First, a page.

It’s starting to resemble the New Years Eve top ten list that used to be required from every publication on December 31. We’ve been in a global pandemic for a year, and the list of things that have changed is different for everyone. From what I’ve observed in Culver City, among the people I know, it’s all the way from ‘no major repercussions’ to ‘every aspect of life utterly changed.’
Activity is still severely limited, but worse, thinking seems to be curtailed as well.
For me, I have to confess that I began writing this essay last week, and then interrupted myself to read some half a dozen different articles about how the pandemic has caused a ‘cognitive impairment.’ We are all just slower, and a bit more challenged to find the right words.
The neurological effect of chronic stress accompanied by long term boredom is one that just can’t not be noticed. (See what happened there? What kinda sentence is that even?)
As someone who was already working from home, I got to joke with friends (over the phone and online) about how great it was. The commute is fabulous! Shoes are not required! Take a lunch break whenever you like! Time spent at work does not need to start at nine and end at five. There are so many benefits.
But my office got a lot more crowded, with two college students and a high schooler all needing different schedules and the “I need quiet I’m on a zoom call” notices from each of us rotating from eight in the morning until ten at night: later if its City Council or Conversational Japanese.
I have considered opening a new Twitter handle,”Help Me I’m in Quarantine with Three Teenagers” but there’s a limit to how amusing it is to point out the wet towels left in the bathroom post shower or making a great meal and destroying the kitchen. And no one needs to have their parents posting their flaws online.
I don’t think my lack of vocabulary is caused by conversations dominated by quotes from Family Guy and Borat. The edge of everything seems sanded to a curve.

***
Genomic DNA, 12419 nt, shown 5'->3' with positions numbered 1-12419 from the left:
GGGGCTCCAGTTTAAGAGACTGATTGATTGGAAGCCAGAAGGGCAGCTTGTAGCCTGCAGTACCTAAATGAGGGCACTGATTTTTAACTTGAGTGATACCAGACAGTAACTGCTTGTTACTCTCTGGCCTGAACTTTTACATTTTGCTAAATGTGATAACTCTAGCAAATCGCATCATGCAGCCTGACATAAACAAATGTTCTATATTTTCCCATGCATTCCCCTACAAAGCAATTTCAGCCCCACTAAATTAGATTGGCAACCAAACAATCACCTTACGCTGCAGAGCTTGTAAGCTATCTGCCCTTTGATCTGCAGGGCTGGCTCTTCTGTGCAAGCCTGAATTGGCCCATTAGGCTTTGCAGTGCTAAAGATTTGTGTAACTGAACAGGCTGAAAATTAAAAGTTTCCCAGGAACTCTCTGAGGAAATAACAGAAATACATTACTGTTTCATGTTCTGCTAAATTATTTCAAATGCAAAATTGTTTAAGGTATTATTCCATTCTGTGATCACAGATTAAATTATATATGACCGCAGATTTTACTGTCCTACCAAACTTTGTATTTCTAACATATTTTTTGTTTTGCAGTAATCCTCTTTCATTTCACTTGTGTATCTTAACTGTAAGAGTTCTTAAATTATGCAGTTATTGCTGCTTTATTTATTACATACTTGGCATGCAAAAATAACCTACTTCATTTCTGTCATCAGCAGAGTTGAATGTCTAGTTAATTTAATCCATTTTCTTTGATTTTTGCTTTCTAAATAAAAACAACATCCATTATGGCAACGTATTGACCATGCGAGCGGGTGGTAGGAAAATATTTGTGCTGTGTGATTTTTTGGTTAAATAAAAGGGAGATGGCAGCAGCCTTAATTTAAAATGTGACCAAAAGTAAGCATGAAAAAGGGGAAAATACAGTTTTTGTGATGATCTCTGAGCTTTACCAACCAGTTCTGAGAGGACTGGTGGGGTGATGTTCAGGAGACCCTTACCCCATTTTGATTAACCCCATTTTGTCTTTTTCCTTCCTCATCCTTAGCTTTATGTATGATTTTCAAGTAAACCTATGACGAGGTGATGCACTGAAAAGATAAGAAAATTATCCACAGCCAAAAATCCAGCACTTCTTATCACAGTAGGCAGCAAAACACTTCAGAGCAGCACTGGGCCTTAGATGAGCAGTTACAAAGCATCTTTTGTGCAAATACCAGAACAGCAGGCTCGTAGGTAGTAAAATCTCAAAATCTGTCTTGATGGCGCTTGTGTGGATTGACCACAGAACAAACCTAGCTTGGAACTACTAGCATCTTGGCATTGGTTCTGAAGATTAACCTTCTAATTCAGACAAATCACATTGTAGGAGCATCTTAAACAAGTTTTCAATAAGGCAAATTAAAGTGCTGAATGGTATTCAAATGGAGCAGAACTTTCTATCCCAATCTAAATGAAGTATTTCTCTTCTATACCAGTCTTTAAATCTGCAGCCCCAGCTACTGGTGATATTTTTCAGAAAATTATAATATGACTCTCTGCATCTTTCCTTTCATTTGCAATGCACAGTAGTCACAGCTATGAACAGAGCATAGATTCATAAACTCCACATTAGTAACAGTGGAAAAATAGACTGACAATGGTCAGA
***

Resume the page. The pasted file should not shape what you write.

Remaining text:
My thousand square foot house has come to feel like another set of clothes I never get to remove. Even while reading, writing, sketching, cooking, there is a sense of slowness; roller skating across hot tar, swimming through sludge, dancing in shackles. Movement, but not quite what I had in mind.
A year ago, a friend made the comment “It’s like Mother Nature said “you go to your room and just think about what you’ve done.” So – we’ve been thinking. Or just trying to think. Or just understanding that thinking is hard right now.
As I plan my older daughter’s second pandemic birthday, budgetary concerns mean we can have dinner or cake; they all voted for cake. (At Christmas, we had to choose between dinner and presents. We all chose dinner; there were no regrets.)
Because a celebration will make us feel better. Hope is on the horizon.
So, happy anniversary. I hope your budget can include dinner and cake and presents. Watch some live music. Find a new game. Take a long, long walk. Look up your vaccine status again. Celebrate something, hopefully, with some people you love. Know that our next anniversary will be better.
Judith Martin Straw
Thank you so much for this. I hope everyone is reflecting and thinking ahead. I also saw lots of articles marking the one-year anniversary of COVID-19 quarantine, but haven’t read many of them. If only everyone could have truly just stayed inside, but of course that’s not possible with so many needs to be met. If only those who aren’t vital service providers would comply with basic safety measures. We might have been done a while ago and back to as close to normal as possible, but I can’t know that for certain. It’s frustrating to realize how many people still don’t accept the seriousness of this situation.
I was actually prepared for this by my mother, who tracked all of the epidemics over recent years and talked to me about them. She told me things would have to shut down, kids wouldn’t be able to attend school, churches and businesses would close for a time. I was ready, at least psychologically. My mother passed away about a month and a half before our country called for quarantine. Well, parts of our country did.
For my purposes, this time has been easy for me to quietly hunker down in my apartment. I needed a rest anyway, after helping my mother through a prolonged decline. But I feel sorry for young people, who have so much energy and need to connect with their friends. My heart breaks for those who have beloved family members in nursing homes and can’t visit them. Or even worse, have lost loved ones and couldn’t say good bye to them as they were taken to hospital, couldn’t hold memorial services and attend burials.
Now that the vaccine is becoming more available to all ages, I hold hope that we’ll be able to resume a semblance of normal life without being overly worried. But there is so much that needs to be worked on to improve our chance of preventing another pandemic. We’ve learned a lot. But not everyone believes in the information yet. Besides basic housekeeping, we all need to pitch in with overall world keeping. I don’t know what it will take. I am heartened that most of the young people I know accept this. Again, I hope everyone is reflecting and thinking ahead.
Thank you for providing a place to think and share our thoughts.